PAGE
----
4. Document Backup and Restoration Processes

Draft procedures to create backup operations prior to a disaster as well as policies regarding data recovery. This should include alternative methods to store and access data in the event that some infrastructure becomes compromised.

Managed IT services can help tremendously in this situation as well. Many businesses already leverage cloud services for critical backups for data recovery, a highly recommended strategy.

Managed IT providers support this through frequent backups and keeping backups available should the need arise. In the event of a disaster, a managed IT provider will also be far more organized, and able to step in and help its clients succeed in recovery.

5. Perform Routine Tests and Exercises

Making routine tests and exercises a part of the disaster planning process will benefit the recovery process immensely. Exercising a recovery plan reduces the amount of time employees take enacting it because they will already know what to do.

Testing also helps carefully examine each step of a plan to ensure that it will actually perform as needed. An organization can find out exactly what will go wrong with their plan before it needs to work.

Managed IT services can also help with stress testing a recovery plan by conducting frequent audits and reviews. Companies experiencing rapid growth and change will find this especially valuable. Risks change as businesses change, demanding the need for a recovery plan which can accommodate more variables and unknowns.

Nashville Flood: May 2010 

Nine years ago, Nashville was brought to its knees after being struck by devastating floods. Over the course of three days, torrential rainfall led to flooding that affected the area for several months, resulting in a number of deaths and widespread property damage. Rainfall exceeded 19 inches, the highest amount in more than 140 years of recorded history. Some areas accumulated 13 inches of rain within 36 hours. The Cumberland River crested to 52 feet, marking a height that hadn’t been seen since 1937 (53.9 feet).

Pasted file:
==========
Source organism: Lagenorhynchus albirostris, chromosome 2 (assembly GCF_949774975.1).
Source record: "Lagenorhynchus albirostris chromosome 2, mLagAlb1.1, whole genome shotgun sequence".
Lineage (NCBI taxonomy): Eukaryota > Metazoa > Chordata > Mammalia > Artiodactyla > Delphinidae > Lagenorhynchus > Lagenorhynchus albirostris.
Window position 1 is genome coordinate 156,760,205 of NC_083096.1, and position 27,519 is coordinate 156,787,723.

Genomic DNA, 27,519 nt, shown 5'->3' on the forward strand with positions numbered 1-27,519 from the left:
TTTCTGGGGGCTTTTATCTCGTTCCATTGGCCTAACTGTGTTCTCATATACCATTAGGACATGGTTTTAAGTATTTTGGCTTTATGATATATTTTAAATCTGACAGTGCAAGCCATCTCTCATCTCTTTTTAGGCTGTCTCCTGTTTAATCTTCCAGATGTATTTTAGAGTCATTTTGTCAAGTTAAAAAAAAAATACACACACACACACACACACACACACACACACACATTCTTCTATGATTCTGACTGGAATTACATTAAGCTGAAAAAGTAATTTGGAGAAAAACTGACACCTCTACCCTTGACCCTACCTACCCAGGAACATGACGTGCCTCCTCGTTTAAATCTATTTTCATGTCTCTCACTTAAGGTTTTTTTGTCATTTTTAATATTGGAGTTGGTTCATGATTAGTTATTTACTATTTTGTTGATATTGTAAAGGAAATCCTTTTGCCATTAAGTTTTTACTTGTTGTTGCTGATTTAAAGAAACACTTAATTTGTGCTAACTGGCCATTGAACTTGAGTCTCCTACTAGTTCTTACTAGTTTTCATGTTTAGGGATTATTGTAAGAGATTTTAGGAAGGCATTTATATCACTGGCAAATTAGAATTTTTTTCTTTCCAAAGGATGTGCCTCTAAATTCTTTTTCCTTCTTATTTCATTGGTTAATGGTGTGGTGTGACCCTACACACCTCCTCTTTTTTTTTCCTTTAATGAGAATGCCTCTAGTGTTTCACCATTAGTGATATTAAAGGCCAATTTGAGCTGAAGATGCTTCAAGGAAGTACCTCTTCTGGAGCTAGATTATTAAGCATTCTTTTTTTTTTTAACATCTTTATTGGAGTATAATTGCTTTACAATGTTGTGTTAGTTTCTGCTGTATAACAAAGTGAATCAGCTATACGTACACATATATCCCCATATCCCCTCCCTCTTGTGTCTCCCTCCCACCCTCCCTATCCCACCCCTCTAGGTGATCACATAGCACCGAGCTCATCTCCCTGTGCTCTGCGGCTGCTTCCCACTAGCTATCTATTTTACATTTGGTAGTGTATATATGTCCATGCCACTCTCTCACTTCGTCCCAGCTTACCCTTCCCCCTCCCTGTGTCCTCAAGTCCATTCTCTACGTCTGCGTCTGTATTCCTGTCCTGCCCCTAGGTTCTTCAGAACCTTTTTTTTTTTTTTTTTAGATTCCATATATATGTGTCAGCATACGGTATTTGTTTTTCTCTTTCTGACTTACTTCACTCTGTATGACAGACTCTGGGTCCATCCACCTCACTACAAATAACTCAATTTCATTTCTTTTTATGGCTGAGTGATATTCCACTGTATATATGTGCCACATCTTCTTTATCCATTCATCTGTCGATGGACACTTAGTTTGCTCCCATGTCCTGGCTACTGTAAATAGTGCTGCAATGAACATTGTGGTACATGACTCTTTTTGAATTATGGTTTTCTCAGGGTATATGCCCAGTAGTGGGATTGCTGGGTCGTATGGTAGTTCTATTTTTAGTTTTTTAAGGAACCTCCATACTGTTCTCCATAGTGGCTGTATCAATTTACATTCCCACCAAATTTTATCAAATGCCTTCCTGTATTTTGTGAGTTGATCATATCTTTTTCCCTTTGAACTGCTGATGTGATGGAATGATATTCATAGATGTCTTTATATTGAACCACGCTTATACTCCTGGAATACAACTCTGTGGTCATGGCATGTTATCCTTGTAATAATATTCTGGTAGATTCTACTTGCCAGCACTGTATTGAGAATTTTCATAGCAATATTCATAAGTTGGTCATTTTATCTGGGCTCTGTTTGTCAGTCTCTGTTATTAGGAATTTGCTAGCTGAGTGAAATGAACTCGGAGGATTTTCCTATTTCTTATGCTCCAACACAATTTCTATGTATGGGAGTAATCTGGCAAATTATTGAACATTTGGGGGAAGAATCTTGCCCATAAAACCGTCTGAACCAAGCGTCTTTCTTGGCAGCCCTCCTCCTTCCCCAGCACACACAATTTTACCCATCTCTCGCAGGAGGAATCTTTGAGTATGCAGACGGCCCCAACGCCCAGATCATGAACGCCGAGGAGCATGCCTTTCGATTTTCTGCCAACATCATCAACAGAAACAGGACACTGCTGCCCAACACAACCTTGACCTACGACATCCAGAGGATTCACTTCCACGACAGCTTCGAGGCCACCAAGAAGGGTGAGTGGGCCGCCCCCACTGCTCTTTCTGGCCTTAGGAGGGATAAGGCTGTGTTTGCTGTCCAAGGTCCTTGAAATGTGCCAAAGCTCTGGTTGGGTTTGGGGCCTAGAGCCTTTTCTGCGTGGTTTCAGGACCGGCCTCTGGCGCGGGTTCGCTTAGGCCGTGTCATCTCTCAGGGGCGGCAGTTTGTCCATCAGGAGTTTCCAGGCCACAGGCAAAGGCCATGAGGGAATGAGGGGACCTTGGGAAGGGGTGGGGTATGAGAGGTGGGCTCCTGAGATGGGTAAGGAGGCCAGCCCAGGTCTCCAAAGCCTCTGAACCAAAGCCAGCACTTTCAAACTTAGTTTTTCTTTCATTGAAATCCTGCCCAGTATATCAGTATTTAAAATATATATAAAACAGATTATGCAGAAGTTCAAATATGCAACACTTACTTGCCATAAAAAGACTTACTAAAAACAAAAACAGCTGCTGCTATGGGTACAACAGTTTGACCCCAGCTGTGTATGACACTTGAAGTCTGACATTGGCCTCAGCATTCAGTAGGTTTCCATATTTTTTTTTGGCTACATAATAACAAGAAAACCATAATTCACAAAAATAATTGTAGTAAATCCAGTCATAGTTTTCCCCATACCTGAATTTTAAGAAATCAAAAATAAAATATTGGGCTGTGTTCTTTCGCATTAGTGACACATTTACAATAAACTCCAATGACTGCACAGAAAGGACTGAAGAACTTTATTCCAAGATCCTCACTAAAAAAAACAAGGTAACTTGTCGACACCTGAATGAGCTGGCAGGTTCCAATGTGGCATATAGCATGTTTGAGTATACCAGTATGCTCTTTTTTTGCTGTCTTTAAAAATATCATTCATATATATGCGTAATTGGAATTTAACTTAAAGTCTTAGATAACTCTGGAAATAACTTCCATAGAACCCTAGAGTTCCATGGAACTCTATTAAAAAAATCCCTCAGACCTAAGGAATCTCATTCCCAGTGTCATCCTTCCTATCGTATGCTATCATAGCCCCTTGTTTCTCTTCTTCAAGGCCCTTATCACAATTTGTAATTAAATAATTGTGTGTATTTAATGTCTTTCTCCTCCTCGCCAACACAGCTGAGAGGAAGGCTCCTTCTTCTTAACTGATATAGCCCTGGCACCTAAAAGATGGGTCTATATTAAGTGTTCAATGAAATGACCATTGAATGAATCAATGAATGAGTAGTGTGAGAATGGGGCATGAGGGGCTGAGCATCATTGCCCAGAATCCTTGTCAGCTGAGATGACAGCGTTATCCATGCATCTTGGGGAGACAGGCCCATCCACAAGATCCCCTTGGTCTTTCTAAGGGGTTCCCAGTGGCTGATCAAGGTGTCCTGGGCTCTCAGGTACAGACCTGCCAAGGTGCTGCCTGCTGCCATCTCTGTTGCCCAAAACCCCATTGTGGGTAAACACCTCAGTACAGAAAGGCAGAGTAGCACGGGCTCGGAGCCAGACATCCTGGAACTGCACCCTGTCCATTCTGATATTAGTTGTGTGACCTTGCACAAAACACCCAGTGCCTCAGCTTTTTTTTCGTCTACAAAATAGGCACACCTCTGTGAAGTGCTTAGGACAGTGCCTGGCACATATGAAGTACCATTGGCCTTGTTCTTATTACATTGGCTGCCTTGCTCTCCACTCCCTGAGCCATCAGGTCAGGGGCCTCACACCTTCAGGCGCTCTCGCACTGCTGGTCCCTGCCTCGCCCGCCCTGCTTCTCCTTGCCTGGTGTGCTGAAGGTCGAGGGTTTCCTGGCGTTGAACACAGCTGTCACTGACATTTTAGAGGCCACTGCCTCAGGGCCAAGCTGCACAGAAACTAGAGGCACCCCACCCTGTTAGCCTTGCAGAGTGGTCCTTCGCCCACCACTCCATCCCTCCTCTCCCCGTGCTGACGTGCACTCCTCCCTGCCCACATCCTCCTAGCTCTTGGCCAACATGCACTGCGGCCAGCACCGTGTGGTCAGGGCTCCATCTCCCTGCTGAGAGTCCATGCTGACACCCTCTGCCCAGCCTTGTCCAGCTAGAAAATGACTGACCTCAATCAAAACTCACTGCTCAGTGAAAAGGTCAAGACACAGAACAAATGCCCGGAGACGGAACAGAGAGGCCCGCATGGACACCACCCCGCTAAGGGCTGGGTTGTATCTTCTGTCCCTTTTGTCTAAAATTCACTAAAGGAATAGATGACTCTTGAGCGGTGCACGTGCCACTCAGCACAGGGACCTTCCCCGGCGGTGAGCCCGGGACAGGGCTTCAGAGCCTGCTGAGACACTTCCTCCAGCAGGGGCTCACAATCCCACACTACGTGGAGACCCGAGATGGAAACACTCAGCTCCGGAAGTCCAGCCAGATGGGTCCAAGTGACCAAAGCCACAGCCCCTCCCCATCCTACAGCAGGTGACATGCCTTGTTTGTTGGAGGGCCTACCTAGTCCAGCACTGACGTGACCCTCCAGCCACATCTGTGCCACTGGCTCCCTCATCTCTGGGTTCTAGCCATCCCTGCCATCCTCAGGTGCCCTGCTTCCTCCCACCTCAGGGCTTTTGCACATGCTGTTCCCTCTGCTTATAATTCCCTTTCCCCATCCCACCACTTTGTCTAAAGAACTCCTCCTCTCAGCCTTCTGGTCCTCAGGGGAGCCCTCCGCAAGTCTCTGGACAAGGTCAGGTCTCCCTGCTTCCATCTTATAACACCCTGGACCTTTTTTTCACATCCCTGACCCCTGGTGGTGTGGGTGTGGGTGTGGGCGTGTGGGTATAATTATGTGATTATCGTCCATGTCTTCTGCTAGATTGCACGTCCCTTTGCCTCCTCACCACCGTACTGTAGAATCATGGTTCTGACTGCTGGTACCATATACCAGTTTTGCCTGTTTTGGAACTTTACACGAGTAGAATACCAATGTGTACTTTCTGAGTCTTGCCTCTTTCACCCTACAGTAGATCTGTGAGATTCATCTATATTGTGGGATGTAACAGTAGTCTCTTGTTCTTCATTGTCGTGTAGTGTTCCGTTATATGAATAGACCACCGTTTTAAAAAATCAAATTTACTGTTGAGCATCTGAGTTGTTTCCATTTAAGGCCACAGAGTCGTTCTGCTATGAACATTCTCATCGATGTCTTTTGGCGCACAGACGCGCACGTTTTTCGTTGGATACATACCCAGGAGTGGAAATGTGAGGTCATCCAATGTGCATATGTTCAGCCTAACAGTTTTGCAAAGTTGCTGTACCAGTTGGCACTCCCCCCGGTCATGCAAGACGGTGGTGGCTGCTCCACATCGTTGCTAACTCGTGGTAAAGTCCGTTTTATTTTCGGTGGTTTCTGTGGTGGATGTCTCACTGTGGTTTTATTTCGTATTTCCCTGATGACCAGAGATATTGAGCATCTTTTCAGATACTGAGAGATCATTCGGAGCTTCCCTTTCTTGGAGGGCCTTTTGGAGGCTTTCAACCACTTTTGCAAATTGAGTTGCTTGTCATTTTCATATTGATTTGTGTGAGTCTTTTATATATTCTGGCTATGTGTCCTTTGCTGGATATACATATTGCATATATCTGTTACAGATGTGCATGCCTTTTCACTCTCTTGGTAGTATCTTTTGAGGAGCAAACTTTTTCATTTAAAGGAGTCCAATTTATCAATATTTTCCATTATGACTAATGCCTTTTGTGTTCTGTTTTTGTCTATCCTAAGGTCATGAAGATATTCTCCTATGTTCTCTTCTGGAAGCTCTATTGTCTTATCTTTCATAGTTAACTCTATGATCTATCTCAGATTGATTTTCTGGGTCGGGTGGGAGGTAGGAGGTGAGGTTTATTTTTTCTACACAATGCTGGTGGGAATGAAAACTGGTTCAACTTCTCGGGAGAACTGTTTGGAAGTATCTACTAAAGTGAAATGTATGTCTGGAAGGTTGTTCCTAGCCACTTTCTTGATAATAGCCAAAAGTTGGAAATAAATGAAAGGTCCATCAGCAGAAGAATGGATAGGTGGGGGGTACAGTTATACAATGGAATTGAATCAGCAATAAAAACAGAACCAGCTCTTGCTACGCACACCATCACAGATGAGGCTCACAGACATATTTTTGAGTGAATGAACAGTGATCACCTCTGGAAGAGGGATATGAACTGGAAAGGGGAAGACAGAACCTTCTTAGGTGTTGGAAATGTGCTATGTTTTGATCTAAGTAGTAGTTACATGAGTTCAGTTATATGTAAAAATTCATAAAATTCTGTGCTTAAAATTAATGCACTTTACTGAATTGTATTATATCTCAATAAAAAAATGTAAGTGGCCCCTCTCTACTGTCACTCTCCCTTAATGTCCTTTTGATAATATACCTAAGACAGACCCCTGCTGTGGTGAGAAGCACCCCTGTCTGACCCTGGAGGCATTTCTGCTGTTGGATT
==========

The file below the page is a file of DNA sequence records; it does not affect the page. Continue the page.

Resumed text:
With the floods drenching the city, the Nashville Area Chamber of Commerce reported 2,773 impacted businesses (14,499 workers) at the time of the flood.

During the aftermath and recovery of the Nashville Flood, RJ Young worked with companies whose office equipment had been damaged. RJ Young loaned them what they needed to keep their operations going, so these businesses had more flexibility to deal with insurance companies to get back up and running. RJ Young also provided their own conference space to one law firm, supplying a stable office environment for their attorneys to work. The firm’s building had so much standing water, they could not get into their offices.

The RJ Young family worked closely with all customers affected by the flood, ensuring they had all of the necessary information they’d need to work through insurance claims as smoothly as possible.

Do Not Leave Recovery to Chance — Plan Ahead

Well-managed IT services keep a business prepared for the worst. Whether there is a dramatic natural disaster or squirrels quietly chewing through power lines, an organization’s survival hinges on its ability to resume normal operations as quickly as possible.

Get started with backup and disaster recovery protection with a disaster recovery plan for an organization’s IT infrastructure, contact us to speak with an expert today.